Friday, February 06, 2009

Wyeth Letter to Supreme Court re Pfizer Acquisition

The blogosphere has raised an issue about the possible effect of Pfizer's acquisition of Wyeth on the pending Supreme Court case of Wyeth v. Levine.

To keep our readers abreast of the situation, we post here a link to Seth Waxman's letter to the Supreme Court (on behalf of Wyeth) explaining that Pfizer and Wyeth "expect the transaction to close at the end of the third quarter or during the fourth quarter of 2009," and that the proposed acquisition does not warrant "amendment of the corporate disclosure statement in [Wyeth's] previously-filed briefs."

As a practical matter, the justices presumably voted on Wyeth v. Levine during their conference immediately after the argument on November 3, and later developments are thus unlikely to create an appearance of impropriety.

2 comments:

Anonymous said...

Impressive. You managed to post on the possibility of Justice Roberts' recusal without mentioning either Justice Roberts or recusal.

laura said...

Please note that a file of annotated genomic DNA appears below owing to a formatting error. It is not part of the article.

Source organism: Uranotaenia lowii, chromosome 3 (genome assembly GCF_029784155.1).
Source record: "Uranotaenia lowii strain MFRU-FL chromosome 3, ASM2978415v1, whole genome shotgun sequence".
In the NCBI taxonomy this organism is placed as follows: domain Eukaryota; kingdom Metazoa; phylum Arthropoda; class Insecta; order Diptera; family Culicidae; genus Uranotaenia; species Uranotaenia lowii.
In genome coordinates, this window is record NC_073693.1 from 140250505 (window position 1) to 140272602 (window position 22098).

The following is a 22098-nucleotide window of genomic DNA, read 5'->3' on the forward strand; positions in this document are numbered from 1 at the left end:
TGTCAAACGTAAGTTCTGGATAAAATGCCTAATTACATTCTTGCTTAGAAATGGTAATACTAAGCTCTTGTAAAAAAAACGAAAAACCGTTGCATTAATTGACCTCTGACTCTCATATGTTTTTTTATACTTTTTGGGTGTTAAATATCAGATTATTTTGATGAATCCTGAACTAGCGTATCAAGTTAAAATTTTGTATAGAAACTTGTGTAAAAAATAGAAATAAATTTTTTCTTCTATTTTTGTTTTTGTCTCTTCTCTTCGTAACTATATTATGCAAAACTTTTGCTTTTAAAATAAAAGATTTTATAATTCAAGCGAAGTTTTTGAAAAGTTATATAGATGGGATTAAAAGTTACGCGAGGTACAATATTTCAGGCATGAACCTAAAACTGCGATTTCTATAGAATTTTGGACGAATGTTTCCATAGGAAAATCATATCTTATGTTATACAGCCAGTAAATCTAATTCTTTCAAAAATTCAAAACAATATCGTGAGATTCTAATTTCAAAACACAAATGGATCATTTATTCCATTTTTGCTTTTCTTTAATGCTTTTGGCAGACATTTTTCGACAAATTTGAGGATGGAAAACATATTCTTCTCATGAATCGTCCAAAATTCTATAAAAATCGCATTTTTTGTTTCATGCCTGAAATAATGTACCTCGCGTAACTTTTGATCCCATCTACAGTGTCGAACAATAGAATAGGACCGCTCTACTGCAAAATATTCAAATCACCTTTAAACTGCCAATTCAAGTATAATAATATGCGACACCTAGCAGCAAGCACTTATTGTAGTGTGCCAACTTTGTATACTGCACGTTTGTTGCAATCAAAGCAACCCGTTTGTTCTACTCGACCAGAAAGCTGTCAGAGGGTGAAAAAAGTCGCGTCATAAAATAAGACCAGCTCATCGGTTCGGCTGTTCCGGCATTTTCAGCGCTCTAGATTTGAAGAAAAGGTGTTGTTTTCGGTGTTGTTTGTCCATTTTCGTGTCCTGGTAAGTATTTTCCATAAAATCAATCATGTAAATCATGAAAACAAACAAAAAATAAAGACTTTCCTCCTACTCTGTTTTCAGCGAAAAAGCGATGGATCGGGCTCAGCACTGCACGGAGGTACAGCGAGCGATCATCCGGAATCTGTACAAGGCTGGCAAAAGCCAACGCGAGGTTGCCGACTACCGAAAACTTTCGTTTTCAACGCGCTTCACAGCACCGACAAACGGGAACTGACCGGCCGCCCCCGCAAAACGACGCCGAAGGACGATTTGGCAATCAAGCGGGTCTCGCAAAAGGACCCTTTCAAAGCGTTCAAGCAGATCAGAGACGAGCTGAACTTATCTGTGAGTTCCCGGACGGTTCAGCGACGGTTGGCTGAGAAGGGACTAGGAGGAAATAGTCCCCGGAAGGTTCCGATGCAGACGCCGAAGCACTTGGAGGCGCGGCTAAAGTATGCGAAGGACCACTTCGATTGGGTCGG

Canon 2 of the "Code of Conduct for United States Judges" is: "A Judge Should Avoid Impropriety and the Appearance of Impropriety in all Activities".
The test for this is, as stated: "The test for appearance of impropriety is whether the conduct would create in reasonable minds, with knowledge of all the relevant circumstances that a reasonable inquiry would disclose, a perception that the judge's ability to carry out judicial responsibilities with integrity, impartiality, and competence is impaired."
The integrity of the Supreme Court is far too precious to risk losing because Chief Justice Roberts holds stock in Pfizer. Even though Wyeth's lawyers think that this is insignificant, the American public would probably think otherwise. A decision in favor of Wyeth would, almost certainly affect Pfizer's stock value. Therefore, Chief Justice Roberts should recuse himself from the Wyeth v Levine decision.